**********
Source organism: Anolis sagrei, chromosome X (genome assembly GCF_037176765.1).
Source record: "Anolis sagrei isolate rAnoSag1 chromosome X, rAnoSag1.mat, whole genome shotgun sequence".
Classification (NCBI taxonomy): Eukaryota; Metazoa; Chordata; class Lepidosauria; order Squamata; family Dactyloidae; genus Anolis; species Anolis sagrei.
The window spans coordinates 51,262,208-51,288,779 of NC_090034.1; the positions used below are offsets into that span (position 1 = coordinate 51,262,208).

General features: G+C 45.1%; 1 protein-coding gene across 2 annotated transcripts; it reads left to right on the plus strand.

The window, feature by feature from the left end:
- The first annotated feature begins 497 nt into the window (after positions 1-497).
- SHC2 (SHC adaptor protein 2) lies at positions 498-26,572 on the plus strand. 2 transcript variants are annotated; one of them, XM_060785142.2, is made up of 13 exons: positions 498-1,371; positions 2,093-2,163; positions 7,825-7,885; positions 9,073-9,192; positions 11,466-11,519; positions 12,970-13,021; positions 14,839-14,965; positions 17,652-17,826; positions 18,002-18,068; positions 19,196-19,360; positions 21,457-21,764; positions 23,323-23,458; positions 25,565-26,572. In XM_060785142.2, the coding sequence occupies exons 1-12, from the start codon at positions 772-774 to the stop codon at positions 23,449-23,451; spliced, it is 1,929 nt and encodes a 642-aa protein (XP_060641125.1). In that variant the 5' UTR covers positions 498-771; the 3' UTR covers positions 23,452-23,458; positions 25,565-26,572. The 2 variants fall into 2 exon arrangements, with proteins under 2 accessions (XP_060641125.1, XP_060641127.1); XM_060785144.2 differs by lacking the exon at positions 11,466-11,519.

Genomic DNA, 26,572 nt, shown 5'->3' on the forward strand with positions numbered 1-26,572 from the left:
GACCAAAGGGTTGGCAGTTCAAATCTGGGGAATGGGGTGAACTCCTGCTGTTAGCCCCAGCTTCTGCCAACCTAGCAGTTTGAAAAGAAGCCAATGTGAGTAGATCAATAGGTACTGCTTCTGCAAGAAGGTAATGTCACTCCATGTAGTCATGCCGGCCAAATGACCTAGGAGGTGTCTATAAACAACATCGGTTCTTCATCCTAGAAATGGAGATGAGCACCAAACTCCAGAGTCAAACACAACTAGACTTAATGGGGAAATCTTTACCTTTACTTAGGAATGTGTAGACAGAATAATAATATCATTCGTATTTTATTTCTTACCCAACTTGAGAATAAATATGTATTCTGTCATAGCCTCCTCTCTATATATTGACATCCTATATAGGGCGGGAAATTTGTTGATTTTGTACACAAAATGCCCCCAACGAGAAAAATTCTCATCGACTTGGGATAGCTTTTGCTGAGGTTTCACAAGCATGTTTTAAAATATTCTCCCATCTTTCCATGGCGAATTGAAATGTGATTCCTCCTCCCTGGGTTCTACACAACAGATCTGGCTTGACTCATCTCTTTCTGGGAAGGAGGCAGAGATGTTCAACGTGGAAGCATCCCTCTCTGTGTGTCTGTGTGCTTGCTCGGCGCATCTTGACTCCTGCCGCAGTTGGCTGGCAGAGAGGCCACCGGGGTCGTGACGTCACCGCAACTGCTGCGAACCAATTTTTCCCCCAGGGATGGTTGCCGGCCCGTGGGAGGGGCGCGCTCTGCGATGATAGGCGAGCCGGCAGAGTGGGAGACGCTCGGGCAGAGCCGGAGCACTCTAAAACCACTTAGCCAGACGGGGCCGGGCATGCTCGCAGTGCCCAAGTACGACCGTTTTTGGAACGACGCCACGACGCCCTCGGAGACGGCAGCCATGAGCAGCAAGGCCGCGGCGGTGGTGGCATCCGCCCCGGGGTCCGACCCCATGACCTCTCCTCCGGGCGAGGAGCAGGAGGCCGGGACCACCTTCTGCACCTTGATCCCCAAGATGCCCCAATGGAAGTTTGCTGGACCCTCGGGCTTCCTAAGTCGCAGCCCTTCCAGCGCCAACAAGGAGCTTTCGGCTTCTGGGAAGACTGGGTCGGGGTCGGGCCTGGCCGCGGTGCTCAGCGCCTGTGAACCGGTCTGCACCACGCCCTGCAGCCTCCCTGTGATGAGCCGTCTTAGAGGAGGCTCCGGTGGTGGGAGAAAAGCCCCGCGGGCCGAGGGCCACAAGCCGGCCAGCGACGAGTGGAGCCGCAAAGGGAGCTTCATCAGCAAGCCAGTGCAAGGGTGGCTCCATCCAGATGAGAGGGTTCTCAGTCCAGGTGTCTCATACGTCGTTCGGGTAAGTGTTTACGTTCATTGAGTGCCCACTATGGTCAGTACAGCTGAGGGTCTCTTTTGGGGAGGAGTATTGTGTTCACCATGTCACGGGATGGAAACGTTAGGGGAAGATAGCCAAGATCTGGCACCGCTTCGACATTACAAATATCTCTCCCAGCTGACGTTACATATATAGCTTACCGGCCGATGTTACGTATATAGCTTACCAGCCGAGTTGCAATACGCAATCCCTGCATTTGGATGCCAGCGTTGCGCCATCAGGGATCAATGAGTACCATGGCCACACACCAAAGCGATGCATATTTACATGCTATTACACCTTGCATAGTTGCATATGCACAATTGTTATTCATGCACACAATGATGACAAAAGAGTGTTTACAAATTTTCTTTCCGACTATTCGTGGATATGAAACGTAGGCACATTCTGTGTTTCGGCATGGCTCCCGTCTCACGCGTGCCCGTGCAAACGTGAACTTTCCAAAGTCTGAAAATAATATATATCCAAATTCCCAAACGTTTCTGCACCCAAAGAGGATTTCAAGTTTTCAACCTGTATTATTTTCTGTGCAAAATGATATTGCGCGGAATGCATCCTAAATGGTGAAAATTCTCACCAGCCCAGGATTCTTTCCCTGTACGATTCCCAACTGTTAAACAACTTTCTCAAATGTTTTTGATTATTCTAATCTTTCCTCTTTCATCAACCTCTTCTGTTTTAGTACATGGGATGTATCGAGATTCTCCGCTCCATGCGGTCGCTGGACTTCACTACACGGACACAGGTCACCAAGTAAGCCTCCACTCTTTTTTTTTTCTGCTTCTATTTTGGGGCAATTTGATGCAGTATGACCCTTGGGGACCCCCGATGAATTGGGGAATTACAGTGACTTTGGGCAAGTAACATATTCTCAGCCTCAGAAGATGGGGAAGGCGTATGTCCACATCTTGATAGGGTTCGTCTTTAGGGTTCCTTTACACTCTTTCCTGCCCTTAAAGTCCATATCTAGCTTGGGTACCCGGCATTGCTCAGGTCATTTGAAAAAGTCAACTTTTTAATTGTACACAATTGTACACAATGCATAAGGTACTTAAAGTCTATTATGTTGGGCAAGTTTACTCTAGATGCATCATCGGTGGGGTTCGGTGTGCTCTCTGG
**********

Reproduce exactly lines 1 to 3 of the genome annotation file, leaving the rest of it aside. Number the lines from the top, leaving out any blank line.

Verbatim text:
Source organism: Anolis sagrei, chromosome X (genome assembly GCF_037176765.1).
Source record: "Anolis sagrei isolate rAnoSag1 chromosome X, rAnoSag1.mat, whole genome shotgun sequence".
Classification (NCBI taxonomy): Eukaryota; Metazoa; Chordata; class Lepidosauria; order Squamata; family Dactyloidae; genus Anolis; species Anolis sagrei.